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Andrew Carnegie

Andrew Carnegie
Andrew Carnegie (/kɑrˈneɪɡi/ kar-NAY-gee, but commonly /ˈkɑrnɨɡi/ KAR-nə-gee or /kɑrˈnɛɡi/ kar-NEG-ee;[2] November 25, 1835 – August 11, 1919) was a Scottish American industrialist who led the enormous expansion of the American steel industry in the late 19th century. He was also one of the highest profile philanthropists of his era and had given away almost 90 percent – amounting to, in 1919, $350 million[3] (in 2014, $4.76 billion) – of his fortune to charities and foundations by the time of his death. His 1889 article proclaiming "The Gospel of Wealth" called on the rich to use their wealth to improve society, and stimulated a wave of philanthropy. Carnegie was born in Dunfermline, Scotland, and emigrated to the United States with his very poor parents in 1848. Biography Early life Railroads Carnegie age 16, with brother Thomas 1860–1865: The Civil War Defeat of the Confederacy required vast supplies of munitions, as well as railroads (and telegraph lines) to deliver the goods. Related:  literature

The Gospel of Wealth "Savage Wealth",[2] more commonly known as "The Gospel of Wealth",[3] is an article written by Andrew Carnegie in 1889[4] that describes the responsibility of philanthropy by the new upper class of self-made rich. Carnegie proposed that the best way of dealing with the new phenomenon of wealth inequality was for the wealthy to redistribute their surplus means in a responsible and thoughtful manner. This approach was contrasted with traditional bequest (patrimony), where wealth is handed down to heirs, and other forms of bequest e.g. where wealth is willed to the state for public purposes. Carnegie argued that surplus wealth is put to best use (i.e. produces the greatest net benefit to society) when it is administered carefully by the wealthy. Give to give anew[edit] Carnegie based his philosophy on the observation that the heirs of large fortunes frequently squandered them in riotous living rather than nurturing and growing them. Assertions[edit] Carnegie Libraries[edit] See also[edit]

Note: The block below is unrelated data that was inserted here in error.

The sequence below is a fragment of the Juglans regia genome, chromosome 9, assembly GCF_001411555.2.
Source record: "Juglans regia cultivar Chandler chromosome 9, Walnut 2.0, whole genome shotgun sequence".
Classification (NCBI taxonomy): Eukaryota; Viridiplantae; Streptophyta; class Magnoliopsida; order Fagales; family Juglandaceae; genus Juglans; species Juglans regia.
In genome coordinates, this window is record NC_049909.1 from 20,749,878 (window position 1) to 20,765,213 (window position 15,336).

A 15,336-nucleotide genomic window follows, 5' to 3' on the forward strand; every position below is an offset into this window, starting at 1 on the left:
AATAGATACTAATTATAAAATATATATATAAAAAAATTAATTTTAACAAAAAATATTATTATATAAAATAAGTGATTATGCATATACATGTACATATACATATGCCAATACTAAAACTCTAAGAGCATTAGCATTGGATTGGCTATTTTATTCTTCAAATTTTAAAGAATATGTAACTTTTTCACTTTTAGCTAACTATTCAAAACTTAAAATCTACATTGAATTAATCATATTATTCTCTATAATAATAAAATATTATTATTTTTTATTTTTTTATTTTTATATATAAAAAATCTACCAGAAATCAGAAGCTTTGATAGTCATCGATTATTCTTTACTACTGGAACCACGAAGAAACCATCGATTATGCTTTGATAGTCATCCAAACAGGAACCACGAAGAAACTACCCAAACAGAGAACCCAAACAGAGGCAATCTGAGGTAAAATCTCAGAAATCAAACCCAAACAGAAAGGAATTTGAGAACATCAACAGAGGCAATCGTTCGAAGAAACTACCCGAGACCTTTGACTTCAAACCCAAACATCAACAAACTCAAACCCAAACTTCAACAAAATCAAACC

Fabian Society Originally, the Fabian society was committed to the establishment of a socialist economy, alongside a commitment to British imperialism as a progressive and modernizing force.[3] Organisational history[edit] Establishment[edit] Blue plaque at 17 Osnaburgh St, where the Society was founded in 1884. Fabian Society was named after "Fabius the Delayer" at the suggestion of Frank Podmore, above. Tortoise is the symbol of Fabian Society, representing its goal of gradual expansion of socialism.[1] The Fabian Society, which favoured gradual change rather than revolutionary change, was named – at the suggestion of Frank Podmore – in honour of the Roman general Fabius Maximus (nicknamed "Cunctator", meaning "the Delayer"). An explanatory note appearing on the title page of the group's first pamphlet declared: Organizational growth[edit] Immediately upon its inception, the Fabian Society began attracting many prominent contemporary figures drawn to its socialist cause, including George Bernard Shaw, H.

In Memory of W. B. Yeats Wystan Hugh Auden was born in York, England, on February 21, 1907. He moved to Birmingham during childhood and was educated at Christ Church, Oxford. As a young man he was influenced by the poetry of Thomas Hardy and Robert Frost, as well as William Blake, Emily Dickinson, Gerard Manley Hopkins, and Old English verse. At Oxford his precocity as a poet was immediately apparent, and he formed lifelong friendships with two fellow writers, Stephen Spender and Christopher Isherwood. In 1928, his collection Poems was privately printed, but it wasn’t until 1930, when another collection titled Poems (though its contents were different) was published, that Auden was established as the leading voice of a new generation. He visited Germany, Iceland, and China, served in the Spanish Civil war, and in 1939 moved to the United States, where he met his lover, Chester Kallman, and became an American citizen. W. Selected Bibliography Poetry Prose Anthology Selected Poems by Gunnar Ekelöf (1972) Drama